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January 6, 2013

Movie Review: Lost Horizon (1973, Blu-ray)

Review by- Rob Sibley

Musicals are hit or miss with me, sometimes I dig em... other times not so much. So I was pretty damn curious when I popped in the Twilight Time Blu-ray release of 1973's “Lost Horizon”. Before seeing the film I already knew that it was a massive failure for the studio and was pretty much a joke in Hollywood. I can happily say I enjoyed this wonderfully inept musical. Yes, it's a bad film but with a lot of good stuff in it. 

LH is a musical remake of the classic 1937 Frank Kapra film which starred Ronald Colman and Jane Wyatt. That film by all means is a masterpiece of it's time and still holds up to this day. Sadly the musical remake of which I'm reviewing didn't have the talented Kapra involved. But they did bring in a heavy weight to do the music and it was none other then the legendary Burt Bacharah. On top of that you have the acting... well singing talents of Peter Finch, Liv Ullman, Sall Kellerman, George Kennedy, Olivia Hussey, Michael Yorke, Bobby Van and last but certainly not least the late great British thesp John Gielgud.

That is certainly not a cast to scoff at, in all actuality it's probably one of the finest casts assembled for a film from the 1970's. With that sheer amount of talent on screen with Burt Bacharach doing the music how could you go wrong? Well you apparently everything that could went wrong, did go wrong during production. Michael Yorke who to this day is still a very talented actor is embarrassed by this picture. Not surprising since all the actors are trained thespians... not trained singers. Just look at the latest production of “Le Miz” to see that just because you can act, doesn't mean your ass can sing.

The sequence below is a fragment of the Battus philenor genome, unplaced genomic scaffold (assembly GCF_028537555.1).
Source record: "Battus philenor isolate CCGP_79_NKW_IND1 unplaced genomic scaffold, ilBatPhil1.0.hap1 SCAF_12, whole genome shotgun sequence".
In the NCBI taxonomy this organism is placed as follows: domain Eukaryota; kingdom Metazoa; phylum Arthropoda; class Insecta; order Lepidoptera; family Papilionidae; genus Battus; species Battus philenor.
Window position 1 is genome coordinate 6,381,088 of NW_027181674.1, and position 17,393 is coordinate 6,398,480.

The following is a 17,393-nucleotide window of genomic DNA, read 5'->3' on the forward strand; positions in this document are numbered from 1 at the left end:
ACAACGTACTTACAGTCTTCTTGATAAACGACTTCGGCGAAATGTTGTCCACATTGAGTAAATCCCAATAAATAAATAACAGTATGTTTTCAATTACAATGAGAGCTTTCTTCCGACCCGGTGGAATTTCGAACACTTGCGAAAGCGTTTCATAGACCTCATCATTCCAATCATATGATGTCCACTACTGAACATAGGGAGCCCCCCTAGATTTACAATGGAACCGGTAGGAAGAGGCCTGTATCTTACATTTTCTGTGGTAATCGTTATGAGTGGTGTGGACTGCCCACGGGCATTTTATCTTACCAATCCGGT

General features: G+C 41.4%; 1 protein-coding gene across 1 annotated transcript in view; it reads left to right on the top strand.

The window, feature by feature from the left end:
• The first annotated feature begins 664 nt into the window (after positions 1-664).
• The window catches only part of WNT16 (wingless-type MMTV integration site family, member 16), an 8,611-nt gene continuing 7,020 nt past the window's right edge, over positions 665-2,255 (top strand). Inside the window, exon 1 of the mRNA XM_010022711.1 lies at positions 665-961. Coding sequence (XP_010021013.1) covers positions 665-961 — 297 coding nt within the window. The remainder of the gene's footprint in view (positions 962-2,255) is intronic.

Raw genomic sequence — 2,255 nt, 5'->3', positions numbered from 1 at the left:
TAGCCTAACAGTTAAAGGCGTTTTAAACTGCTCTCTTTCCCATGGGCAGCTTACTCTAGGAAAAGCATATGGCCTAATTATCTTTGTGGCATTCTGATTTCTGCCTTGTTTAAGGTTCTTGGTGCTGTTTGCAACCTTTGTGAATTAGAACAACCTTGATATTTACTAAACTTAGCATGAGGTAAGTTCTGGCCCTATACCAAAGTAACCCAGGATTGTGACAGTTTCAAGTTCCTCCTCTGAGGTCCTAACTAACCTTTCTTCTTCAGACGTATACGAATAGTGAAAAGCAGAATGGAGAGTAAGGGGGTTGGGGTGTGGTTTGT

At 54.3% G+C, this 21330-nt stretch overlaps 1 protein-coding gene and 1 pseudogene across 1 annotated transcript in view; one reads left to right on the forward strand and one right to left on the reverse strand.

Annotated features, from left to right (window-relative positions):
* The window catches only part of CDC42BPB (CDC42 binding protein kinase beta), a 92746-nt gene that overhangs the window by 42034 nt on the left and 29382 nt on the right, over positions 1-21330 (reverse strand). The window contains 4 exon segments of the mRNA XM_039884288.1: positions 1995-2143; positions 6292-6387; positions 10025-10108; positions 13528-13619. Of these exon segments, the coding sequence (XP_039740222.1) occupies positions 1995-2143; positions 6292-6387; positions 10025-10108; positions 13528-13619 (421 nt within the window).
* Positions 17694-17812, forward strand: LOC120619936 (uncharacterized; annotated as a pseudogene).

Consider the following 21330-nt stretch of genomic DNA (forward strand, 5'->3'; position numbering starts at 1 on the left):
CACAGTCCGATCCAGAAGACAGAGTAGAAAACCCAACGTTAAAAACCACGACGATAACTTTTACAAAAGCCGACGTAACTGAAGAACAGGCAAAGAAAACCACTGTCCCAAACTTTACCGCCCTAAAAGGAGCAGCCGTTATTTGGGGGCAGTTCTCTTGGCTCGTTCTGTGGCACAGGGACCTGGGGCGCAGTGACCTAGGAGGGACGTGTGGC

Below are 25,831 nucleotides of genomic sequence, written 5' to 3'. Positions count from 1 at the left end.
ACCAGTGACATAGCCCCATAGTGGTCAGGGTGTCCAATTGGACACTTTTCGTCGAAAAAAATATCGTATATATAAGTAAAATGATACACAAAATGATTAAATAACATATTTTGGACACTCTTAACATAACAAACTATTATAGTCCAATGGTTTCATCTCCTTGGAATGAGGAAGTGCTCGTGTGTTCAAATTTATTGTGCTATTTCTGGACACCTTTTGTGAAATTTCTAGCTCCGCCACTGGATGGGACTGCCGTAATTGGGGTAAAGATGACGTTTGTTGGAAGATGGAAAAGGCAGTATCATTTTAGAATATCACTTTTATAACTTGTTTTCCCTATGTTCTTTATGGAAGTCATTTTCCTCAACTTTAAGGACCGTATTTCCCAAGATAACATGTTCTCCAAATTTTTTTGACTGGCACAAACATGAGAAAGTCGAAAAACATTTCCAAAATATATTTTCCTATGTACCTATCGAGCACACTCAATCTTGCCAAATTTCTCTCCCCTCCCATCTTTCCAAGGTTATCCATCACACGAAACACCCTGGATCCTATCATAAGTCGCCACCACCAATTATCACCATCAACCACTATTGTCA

I haven't mentioned a plot but it's good because they pretty much followed the original film scene for scene. But director Charles Jarrot is no Frank Capra. The plot concerns a group of Europeans who escape a war torn China only to have their plane crash land into the Himalayan mountains. They are soon rescued by the locals and brought to the Utopian-like village of "Shangra-La".

Fun premise for sure, but you'd be better off watching the original film or even an episode of the TV series The Prisoner (similar concept in some regards).

The film is packed to the brim with bad 1970's melodrama and awful singing all of which gives the film a sort of hammy campy charm. 

Sadly though, no-one really shines in the film. I was hoping that at the very least that at least one of the members of the cast could carry a tune. Nope, no such luck with this one. Even the costumes and sets look alarmingly cheap for a production that cost 12 millions bucks to make. Certainly not chump change back in 73.  

This film certainly falls into the category of so bad it's kind of good. But I can only see fans of the film or musical buffs wanting to pick this one up.

Despite the film being a turkey with a capital T the Blu-ray certainly isn't. Twilight Time must of put a lot of time and effort into this release because it's really outstanding on all fronts. First up Twilight Time has wisely decided to release the full uncut version of the film which clocks in at 150 minutes.

The 1080p AVC encoded transfer looks stunning, all the details are vivid and lush. No softness here folks, this Blu-ray really does pop with color. The 5.1 DTS MA audio track is nothing short of a revelation, I don't even think the audio sounded this good on the films original (Al-bit brief) theatrical run.

Extras include a 10 minute (vintage) promo featurette, twenty or so minutes of additional Bacharach song demos, an alternate take on the “I come to you” song and dance number and some trailers and TV spots. 

Fans of this film will fall in love with Twilight Time's release of it. I'm sure it has never looked or sounded this good in the past. But this musical is to campy for this reviewers tastes. Hardcore fans BUY IT, musical fan RENT IT, average Joe? SKIP IT.

But major props to the folks at Twilight Time for really knocking this release out of the park in terms of the audio/visual aspect.

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